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A Limehouse Baker and ‘Carey Street’

Clennam (from “Little Dorrit”) in Marshalsea Debtors’ Prison

Many people overspend and get into debt over the festive period but getting into debt in the early 19th century had more serious consequences including spells in prison. Michael Munoir sent the following which illustrates the case of a local Limehouse baker who was in Newgate prison for debt and wishes to be discharged from prison in 1813.

I John Jones, a prisoner for debt, confined in His Majesty’s gaol of Newgate, and late of St. Ann’s-place, Commercial-road, in the parish of St. Ann, Limehouse, in the County of Middlesex, and using the name and description of John Jones, baker, do hereby give notice, that on the 26th day of October 1821, I presented my petition, schedule, and oath to the Court for the Relief of Insolvent Debtors, at No. 6, Carey-street, Lincoln’s-inn, praying to be discharged from custody upon all process, and to have future liberty of my person against the demands for which I am now in custody, and against the demands of all other persons named or specified as my creditors, or as claiming to be my creditors, in my schedule annexed to my said petition ; and the said petition, oath, and schedule have been filed in the said Court: whereupon the said Court hath ordered, that the matter of the said petition shall be heard in the said Court, to be holden at the Guildhall of the City of Westminster, on Tuesday, the 14th day of December next, at the hour of nine in the morning ; and the said Court hath judged fit to dispense with my serving the Assignees of ……

A long list of creditors follows including a number from Limehouse such as Robert Gammon, Narrow-street, Limehouse, coal merchant; Thomas Luens, Ratcliffe Highway, grocer; Elizabeth Gardiner, Ratcliffe Highway, tallow chandler: I. Hawley, Ratcliffe Highway cheesemonger; John Williams, Church-row, Limehouse, coal-merchant; James Roberts, Three-colt-street, Limehouse, butcher;

being the creditors named in my schedule, with notice of my application in manner directed by the Act of Parliament in that behalf; and hath ordered, that notice of the said petition, oath, and schedule, be inserted in the London Gazette, and in the two newspapers called the Morning Post and the Star, of which my said creditors, hereinbefore-named are hereby required to take notice. JOHN JONES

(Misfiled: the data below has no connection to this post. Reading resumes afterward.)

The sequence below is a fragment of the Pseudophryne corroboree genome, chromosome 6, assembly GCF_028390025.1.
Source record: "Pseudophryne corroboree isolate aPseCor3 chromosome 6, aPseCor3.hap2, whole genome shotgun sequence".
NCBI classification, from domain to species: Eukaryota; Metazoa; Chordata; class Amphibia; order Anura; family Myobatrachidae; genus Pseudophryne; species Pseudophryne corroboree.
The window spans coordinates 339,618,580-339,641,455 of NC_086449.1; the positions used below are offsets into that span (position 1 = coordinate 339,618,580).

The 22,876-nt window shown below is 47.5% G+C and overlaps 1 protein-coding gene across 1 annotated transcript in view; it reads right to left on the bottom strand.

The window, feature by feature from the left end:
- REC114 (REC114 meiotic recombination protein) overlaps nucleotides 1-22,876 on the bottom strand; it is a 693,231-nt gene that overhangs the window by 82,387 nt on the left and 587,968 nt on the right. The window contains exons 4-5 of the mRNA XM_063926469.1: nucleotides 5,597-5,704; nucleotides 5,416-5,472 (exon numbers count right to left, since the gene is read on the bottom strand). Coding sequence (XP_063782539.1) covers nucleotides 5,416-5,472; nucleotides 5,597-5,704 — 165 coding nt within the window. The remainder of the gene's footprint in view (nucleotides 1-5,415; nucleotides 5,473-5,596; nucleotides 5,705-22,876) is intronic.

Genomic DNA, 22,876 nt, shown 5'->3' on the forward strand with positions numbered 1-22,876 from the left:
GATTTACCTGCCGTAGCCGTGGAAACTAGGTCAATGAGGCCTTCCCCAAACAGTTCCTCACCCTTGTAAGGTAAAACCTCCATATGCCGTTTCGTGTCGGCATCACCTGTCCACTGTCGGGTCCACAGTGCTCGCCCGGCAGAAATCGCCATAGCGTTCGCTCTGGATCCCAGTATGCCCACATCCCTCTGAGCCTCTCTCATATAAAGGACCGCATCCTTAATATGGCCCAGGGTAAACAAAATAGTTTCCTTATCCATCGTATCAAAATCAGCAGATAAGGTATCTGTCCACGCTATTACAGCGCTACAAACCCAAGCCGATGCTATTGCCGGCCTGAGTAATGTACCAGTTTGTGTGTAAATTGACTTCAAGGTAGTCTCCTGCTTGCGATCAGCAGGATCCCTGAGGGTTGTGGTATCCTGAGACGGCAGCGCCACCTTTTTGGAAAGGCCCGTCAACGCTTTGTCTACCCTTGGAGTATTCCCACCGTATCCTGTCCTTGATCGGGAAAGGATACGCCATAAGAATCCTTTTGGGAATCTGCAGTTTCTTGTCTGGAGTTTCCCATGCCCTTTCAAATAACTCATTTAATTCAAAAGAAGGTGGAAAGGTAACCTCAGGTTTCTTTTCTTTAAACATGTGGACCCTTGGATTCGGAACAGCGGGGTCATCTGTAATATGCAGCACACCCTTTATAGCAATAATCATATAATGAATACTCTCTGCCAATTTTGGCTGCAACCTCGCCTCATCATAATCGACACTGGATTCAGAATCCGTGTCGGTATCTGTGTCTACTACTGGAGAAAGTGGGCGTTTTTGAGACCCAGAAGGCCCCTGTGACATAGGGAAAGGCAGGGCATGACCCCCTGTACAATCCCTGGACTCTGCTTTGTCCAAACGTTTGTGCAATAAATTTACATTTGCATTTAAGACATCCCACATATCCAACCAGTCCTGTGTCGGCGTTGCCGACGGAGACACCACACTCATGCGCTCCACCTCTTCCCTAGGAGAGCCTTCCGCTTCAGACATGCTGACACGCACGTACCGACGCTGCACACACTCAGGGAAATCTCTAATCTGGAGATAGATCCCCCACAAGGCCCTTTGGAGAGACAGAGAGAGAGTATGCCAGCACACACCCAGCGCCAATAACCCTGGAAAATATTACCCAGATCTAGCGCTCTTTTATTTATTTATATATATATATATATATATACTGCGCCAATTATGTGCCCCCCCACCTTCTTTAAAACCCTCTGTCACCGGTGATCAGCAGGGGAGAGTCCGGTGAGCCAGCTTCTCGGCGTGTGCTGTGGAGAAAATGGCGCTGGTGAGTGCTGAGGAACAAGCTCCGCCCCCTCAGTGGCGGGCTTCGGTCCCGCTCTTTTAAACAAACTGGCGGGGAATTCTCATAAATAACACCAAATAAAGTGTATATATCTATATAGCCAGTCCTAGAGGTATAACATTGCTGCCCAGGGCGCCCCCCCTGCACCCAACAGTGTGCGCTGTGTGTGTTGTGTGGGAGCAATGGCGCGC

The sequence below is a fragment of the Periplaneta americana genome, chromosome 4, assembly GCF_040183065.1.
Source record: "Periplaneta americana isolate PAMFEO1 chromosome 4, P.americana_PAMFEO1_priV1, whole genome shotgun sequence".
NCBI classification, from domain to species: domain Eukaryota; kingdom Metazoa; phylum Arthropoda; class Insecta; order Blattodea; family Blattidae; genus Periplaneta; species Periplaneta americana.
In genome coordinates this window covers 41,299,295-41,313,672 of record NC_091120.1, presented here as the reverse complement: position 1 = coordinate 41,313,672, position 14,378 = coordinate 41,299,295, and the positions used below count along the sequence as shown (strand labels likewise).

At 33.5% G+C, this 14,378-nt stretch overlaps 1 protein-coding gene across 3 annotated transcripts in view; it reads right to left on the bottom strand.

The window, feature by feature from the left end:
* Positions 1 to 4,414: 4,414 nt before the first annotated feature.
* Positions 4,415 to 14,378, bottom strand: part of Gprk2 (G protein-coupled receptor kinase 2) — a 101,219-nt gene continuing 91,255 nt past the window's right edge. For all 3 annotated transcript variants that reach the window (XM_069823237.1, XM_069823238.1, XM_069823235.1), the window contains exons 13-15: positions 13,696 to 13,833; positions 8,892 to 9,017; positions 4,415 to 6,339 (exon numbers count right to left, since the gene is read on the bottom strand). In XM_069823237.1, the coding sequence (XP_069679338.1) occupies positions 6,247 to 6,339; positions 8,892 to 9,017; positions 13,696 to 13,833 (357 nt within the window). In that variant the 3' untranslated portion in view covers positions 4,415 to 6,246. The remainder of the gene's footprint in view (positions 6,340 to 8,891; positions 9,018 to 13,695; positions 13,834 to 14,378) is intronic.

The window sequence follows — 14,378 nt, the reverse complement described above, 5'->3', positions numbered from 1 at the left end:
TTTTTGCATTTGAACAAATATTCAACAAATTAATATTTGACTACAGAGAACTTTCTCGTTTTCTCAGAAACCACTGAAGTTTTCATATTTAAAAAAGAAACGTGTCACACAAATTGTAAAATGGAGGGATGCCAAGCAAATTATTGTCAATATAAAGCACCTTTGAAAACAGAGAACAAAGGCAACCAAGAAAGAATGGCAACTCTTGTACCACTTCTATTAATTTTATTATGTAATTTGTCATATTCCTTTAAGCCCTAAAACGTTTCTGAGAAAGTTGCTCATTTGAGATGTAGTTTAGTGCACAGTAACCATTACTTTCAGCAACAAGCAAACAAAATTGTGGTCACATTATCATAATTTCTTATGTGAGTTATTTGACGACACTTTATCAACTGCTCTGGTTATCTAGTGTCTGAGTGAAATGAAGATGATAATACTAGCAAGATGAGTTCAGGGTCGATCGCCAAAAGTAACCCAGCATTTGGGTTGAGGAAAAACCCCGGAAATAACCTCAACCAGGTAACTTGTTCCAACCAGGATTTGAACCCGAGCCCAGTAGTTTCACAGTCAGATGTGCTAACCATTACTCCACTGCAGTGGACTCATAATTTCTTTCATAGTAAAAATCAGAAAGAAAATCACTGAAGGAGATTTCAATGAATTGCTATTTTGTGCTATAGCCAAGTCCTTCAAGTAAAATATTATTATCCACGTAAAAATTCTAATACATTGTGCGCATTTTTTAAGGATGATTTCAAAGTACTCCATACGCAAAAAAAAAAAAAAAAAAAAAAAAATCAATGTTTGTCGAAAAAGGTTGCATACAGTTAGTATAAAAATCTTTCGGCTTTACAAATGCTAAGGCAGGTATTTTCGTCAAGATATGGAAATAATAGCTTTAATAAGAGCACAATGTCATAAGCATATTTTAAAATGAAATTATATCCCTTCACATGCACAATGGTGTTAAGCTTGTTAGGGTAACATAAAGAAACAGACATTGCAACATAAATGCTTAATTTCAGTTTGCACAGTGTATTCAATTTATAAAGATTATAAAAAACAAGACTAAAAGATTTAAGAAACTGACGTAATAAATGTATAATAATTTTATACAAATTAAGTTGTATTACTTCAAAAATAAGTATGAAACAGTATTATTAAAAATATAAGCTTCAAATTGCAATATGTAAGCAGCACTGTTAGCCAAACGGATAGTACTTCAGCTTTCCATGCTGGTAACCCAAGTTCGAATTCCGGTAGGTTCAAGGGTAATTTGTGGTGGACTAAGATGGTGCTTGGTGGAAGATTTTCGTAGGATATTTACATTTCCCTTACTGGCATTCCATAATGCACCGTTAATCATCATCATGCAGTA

Although we do not know the full story about John Jones, we can see from his long list of creditors that he was in considerable debt. Public notices regarding insolvent debtors and bankrupts, informing creditors about proceedings and applications for release, have appeared in The London Gazette for centuries, as a statutory requirement.

Newgate West View of Newgate by George Shepherd 1784-1862

During the 18th and early 19th centuries, it was said that more than half of all prisoners were debtors. In London, there were separate prisons for debtors including the Fleet (closed 1842); Farringdon (closed 1846); King’s Bench (closed 1880); Whitecross Street (closed 1870); and Marshalsea (closed 1842).

Execution by hanging, outside Newgate, early 1800s

We can see from the petition that John Jones was a prisoner in Newgate Prison which was one of the most notorious prisons in the capital. Until 1861, only those who bought and sold goods to make a living could be made bankrupt. Others who were unable to pay their debts were referred to as ‘insolvent debtors’. Public executions took place outside the Debtors Door which would not have made our Limehouse baker feel any better.

Newgate Exercise yard by Gustave Dore , from ‘London : A pilgrimage’ by Gustave Dore and Blanchard Jerrold 1872

Debtors could be imprisoned indefinitely until the debt was repaid to creditors. This was made more difficult because some prisoners had to pay for their keep in prison which could mean getting into more debt. One of the reasons that debtors were put into prison was because it was expected that the debtors’ families and friends would repay the debt. Imprisonment for debt only ended in 1869, although there were some exceptions.

One of the best known individuals who were imprisoned for debt, was John Dickens, father of author, Charles Dickens. He was incarcerated in Marshalsea in 1824, when Charles was just 12 years old. John owed a baker, £ 40 10s, and was committed to prison, where he lived with his family (apart from Charles, who worked in a blacking factory) until he was released three months later.

This episode had a profound effect on Charles Dickens, who featured debtors’ prison in his work. Little Dorrit features a story about a debtor, imprisoned in Marshalsea which is also mentioned in David Copperfield and The Pickwick Papers.

In the original petition, many readers would have noticed the address of the court, Carey Street became famous for the saying ‘being on Carey Street’ which indicates you were bankrupt or had serious financial difficulties.

Many thanks to Michael for bringing this fascinating subject to my attention.




1 Comment

  1. Michael says:

    What an interesting article. And a very big list of Limehouse names. I wonder how many of those families still live in the area.nearly 200 years later.

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